Ask Paul: I'm a nurse - is a pandemic a bad time to buy a house?


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Hi Paul. I work as a nurse at a hospital on Sydney's upper north shore. My husband and I have two young kids and we are living in a rental unit near the hospital.

We are looking to buy a house. However, if we bought a house we wouldn't have any savings left. If we remain renters, we will live comfortably.

We also receive a bit of passive income from our three investment properties, which we don't own outright but they're all positively geared.

paul clitheroe

The house we're interested in is a bit far from my work and my two kids love their school, also near the hospital. I walk them to school and walk to work. I work three days a week in the operating theatre.

I'm just concerned that if we bought a house I couldn't just resign from my job to look after the kids. Which way should we go? It's such a big gamble for us. - Da

Da, I think the pandemic, which was only in early stages when you emailed me, has overrun us here. As a nurse, you are far more aware of this than I am. Your health and the health of your family are the only concern right now.

That said, then we can look broadly at your financial situation. As you are thinking about buying a home, I am sure that means you have a good pot of money. This should be left right where it is as an emergency buffer.

The vast amount of government support should help to protect many millions of Australians, including the tenants of your three properties, but many landlords may well be in a position where rent falls, has to be cut or, in the extreme, may not be paid due to a tenant in hardship.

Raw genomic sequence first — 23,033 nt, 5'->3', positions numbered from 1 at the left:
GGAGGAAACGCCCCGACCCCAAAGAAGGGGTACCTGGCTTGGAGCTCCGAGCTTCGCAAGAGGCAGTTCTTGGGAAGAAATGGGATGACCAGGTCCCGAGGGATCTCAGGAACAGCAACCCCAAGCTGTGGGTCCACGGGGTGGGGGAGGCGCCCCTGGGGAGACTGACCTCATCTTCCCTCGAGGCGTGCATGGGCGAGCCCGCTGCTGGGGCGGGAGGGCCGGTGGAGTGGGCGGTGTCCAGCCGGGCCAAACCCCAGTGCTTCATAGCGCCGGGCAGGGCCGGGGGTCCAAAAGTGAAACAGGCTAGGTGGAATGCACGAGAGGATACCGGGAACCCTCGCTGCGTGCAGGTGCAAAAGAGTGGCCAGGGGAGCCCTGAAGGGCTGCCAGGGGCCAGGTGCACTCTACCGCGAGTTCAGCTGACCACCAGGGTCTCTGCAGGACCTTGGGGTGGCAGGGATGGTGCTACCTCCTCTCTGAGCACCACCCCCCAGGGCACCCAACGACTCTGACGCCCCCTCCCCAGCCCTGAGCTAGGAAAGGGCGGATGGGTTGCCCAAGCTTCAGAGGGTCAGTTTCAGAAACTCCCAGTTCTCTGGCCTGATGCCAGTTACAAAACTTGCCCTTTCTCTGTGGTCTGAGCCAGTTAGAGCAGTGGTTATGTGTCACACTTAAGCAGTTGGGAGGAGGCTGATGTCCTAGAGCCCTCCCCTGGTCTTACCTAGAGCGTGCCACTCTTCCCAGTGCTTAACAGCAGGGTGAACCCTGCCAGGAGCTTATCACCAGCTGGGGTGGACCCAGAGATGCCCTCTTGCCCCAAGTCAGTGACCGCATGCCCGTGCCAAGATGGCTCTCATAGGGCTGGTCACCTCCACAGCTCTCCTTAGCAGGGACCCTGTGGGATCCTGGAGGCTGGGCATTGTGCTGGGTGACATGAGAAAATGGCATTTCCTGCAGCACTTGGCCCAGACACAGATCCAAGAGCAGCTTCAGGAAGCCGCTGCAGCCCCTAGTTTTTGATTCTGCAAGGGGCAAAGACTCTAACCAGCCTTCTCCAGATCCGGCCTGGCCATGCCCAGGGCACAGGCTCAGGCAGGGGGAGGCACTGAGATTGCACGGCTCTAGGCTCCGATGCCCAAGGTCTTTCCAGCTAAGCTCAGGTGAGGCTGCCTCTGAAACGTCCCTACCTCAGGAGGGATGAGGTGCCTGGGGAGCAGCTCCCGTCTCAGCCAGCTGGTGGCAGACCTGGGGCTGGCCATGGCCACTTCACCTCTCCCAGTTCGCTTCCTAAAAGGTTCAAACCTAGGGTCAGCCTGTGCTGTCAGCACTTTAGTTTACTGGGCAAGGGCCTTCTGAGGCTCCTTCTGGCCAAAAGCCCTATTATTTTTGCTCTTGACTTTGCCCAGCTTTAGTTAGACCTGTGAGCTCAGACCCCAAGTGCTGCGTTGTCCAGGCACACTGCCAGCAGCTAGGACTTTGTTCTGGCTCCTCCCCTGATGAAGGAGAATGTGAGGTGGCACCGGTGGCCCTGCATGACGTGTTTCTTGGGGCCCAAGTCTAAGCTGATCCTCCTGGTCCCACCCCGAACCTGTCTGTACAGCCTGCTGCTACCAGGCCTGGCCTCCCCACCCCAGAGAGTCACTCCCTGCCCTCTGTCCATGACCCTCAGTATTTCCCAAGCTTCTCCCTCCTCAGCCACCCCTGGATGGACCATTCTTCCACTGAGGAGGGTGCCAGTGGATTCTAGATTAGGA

As we emerge from this catastrophic situation, and in time we will, then it is back to your question. I would love you to own your own home.

When we get through this, I suspect we will have less emphasis on money and more on the value of our own lives, those we love and our community. It may well be that selling one of your properties and taking a less stressful path to home ownership becomes the right course.

But from the Money team, all our readers and me, thank you for the vital work you and your health colleagues are doing.

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Paul Clitheroe AM is founder and editorial adviser of Money magazine. He is one of Australia's leading financial voices, responsible for bringing financial insight to Australians through personal finance books, the Money TV show, and this publication, which he established in 1999. Paul is the chair of the Australian Government Financial Literacy Board and is chairman of InvestSMART Financial Services. He is the chair of Financial Literacy at Macquarie University where he is also a Professor with the School of Business and Economics. Click here to ask Paul your money question. Unfortunately Paul cannot respond to questions posted in the comments section. Please view our disclaimer here.